HK sustainable fashion designer Kay Wong on why minimalism should be the next big trend

HK sustainable fashion designer Kay Wong on why minimalism should be the next big trend

We speak to local designer and “artivist” Kay Wong about how she went from running her own international label to bringing sustainable fashion to HK

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Kay Wong (left) is now working at Fashion Clinic with her partner Toby Lam.
Photo: Nic at Metropop

The shopping culture, or just the fashion industry in general, “is just absurd”, local sustainable designer Kay Wong told Young Post. “It’s so messed up it’s almost pathological.”

Christmas season is a time of giving and receiving, in other words, shopping. During this time of year, stores will arrange their festive window displays, and put up massive sale signs, luring people in to spend money on their products – and successfully, too.

What concerns the 38-year-old designer is how many of us tend to keep buying new clothes. If we were to talk to Wong 12 years ago, however, she might not have felt as strongly about this issue.

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In 2006, after studying textile design in London, Wong founded the fashion label Daydream Nation with her brother. Not long after, it grew into an internationally renowned business. Their clothes have been worn by the likes of celebrities such as Ke$ha, and were sold in more than 80 stores around the world.

However, behind all their glitzy fashion shows and successful business deals, Wong wasn’t happy. Her brother left the company to pursue a career in music, leaving her to take care of the business on her own.

In 2014, things got to a point where life became almost unbearable for Wong. Her boyfriend passed away from acute leukaemia in just four days. “He was actually the man that’s behind my shop. He designed all three shops that we had,” Wong said,

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“All of a sudden, my world was falling apart, everything was crumbling down.”

Slowly but surely, Wong picked herself up and began to reconsider what they were actually fighting for all this time. She was also deeply troubled by the fact that her business wasn’t sustainable at all. So then the conclusion became very clear to her: “I didn’t want to do this any more. I needed a break.”

A chance to reset everything came when she won the Young Design Talent Award in 2015. She then closed down her business and went to Denmark for a year. She stayed with a group of northern and eastern Europeans, and was immensely inspired.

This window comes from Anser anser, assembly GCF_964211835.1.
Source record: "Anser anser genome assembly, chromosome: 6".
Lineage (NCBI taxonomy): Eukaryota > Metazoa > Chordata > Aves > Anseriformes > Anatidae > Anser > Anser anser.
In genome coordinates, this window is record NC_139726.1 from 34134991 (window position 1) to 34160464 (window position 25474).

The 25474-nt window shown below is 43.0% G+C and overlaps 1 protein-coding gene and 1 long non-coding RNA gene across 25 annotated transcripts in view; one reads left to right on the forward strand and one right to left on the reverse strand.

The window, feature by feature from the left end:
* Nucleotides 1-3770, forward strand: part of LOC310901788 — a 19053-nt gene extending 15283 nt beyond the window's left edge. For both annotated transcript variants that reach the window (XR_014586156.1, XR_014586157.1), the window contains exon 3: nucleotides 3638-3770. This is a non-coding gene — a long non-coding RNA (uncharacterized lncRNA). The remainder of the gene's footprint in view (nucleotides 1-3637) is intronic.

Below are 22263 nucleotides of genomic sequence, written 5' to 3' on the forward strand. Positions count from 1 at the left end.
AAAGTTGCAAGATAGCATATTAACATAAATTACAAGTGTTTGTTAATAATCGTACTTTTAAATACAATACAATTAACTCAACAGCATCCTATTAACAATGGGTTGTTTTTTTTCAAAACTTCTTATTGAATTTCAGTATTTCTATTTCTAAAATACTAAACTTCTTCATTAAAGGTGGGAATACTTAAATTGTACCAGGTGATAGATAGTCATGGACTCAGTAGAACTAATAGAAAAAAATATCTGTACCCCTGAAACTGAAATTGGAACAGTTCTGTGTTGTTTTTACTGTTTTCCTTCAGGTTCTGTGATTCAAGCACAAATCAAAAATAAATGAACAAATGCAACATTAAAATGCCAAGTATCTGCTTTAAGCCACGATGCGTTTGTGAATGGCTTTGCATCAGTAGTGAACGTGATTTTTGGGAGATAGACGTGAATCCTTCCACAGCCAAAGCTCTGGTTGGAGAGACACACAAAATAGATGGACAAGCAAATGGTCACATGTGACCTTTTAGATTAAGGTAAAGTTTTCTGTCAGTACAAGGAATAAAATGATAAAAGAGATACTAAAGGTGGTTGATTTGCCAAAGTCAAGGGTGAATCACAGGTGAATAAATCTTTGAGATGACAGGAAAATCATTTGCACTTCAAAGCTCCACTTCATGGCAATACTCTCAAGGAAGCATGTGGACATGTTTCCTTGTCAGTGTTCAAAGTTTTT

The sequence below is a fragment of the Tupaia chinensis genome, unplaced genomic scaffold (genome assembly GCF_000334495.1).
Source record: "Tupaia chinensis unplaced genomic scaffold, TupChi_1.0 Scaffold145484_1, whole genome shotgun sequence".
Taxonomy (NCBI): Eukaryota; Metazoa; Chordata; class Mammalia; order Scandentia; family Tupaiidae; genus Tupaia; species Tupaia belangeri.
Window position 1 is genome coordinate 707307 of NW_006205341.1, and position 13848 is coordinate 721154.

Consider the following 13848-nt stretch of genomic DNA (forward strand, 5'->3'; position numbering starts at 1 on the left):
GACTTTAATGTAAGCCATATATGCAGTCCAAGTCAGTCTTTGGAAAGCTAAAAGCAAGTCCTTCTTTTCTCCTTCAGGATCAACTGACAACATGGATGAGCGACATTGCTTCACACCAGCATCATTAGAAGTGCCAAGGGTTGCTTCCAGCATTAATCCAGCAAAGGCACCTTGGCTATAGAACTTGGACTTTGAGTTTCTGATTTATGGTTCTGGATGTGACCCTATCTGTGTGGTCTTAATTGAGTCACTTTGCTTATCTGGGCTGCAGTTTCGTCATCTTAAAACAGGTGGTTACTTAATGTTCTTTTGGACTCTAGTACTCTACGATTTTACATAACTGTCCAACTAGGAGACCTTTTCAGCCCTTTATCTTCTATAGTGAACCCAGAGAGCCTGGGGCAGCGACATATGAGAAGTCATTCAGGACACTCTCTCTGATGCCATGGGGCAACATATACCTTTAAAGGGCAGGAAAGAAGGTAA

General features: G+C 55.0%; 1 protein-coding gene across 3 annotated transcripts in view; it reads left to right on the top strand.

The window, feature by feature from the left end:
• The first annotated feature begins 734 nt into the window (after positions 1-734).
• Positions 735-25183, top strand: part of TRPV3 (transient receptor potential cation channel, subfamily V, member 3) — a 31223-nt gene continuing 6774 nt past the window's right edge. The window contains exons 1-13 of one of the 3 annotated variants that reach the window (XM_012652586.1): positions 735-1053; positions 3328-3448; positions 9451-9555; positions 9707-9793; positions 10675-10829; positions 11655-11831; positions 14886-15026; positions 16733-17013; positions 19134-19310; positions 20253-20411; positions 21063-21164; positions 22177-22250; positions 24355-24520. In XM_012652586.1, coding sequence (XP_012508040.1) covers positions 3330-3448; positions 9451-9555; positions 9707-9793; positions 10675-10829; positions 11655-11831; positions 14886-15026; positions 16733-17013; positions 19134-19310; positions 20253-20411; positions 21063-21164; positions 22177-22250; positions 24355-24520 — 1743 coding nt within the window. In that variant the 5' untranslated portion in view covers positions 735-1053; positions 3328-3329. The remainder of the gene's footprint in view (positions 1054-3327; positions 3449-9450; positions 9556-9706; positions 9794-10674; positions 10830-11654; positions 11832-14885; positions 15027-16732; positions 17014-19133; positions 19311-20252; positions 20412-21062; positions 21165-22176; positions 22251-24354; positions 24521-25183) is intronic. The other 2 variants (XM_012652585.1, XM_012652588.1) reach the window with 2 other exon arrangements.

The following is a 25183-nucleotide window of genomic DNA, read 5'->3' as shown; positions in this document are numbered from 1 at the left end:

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“They have so much respect for nature and I have never met anyone like them in Hong Kong,” Wong recalls. “I met this girl from the Czech Republic and she told me that she had never bought any new clothes in her life because we already had an excessive amount of clothes in the world.”

Immersed in an environment where everyone upholds a minimalistic way of life, Wong naturally followed suit. She was exposed to a lot of documentaries about the fashion industry, like The True Cost. Then, she realised that all this time she was just like an ostrich sticking its head into the sand, ignoring all the harm her brand had brought to the environment, while focusing only on boosting her own business.

“I finally got to take a step back, and reflect on the brand I owned,” says Wong. “I was awakened and I thought, ‘What have I been doing all along?’”

Kay Wong and her partner Toby Lam built their shop around the concept of upcycling.
Photo: Fashion Clinic

When she returned to Hong Kong in 2016, she was determined to make a change. She created Fashion Clinic with her partner Toby Lam, a shop that repairs, reshapes and redesigns their clients’ old garments.

Wong now calls herself a “green artivist”, meaning that she does not want to exploit the Earth’s resources anymore. Instead, she’d only use the already existing clothing materials that other people might think as rubbish to create new pieces.

Wong recommends local stores such as Mee & Gee and Green Ladies for teens who want to buy affordable sustainable clothing. However, she also suggests that before we go out looking for clothes, we should first declutter our own wardrobes, keeping in mind that getting rid of clothes doesn’t give you a reason to restock your wardrobe.

“After decluttering, you might realise that you’ve already had enough and there’s absolutely no need to buy more,” said Wong.

Edited by Nicole Moraleda

This article appeared in the Young Post print edition as
A life altering journey

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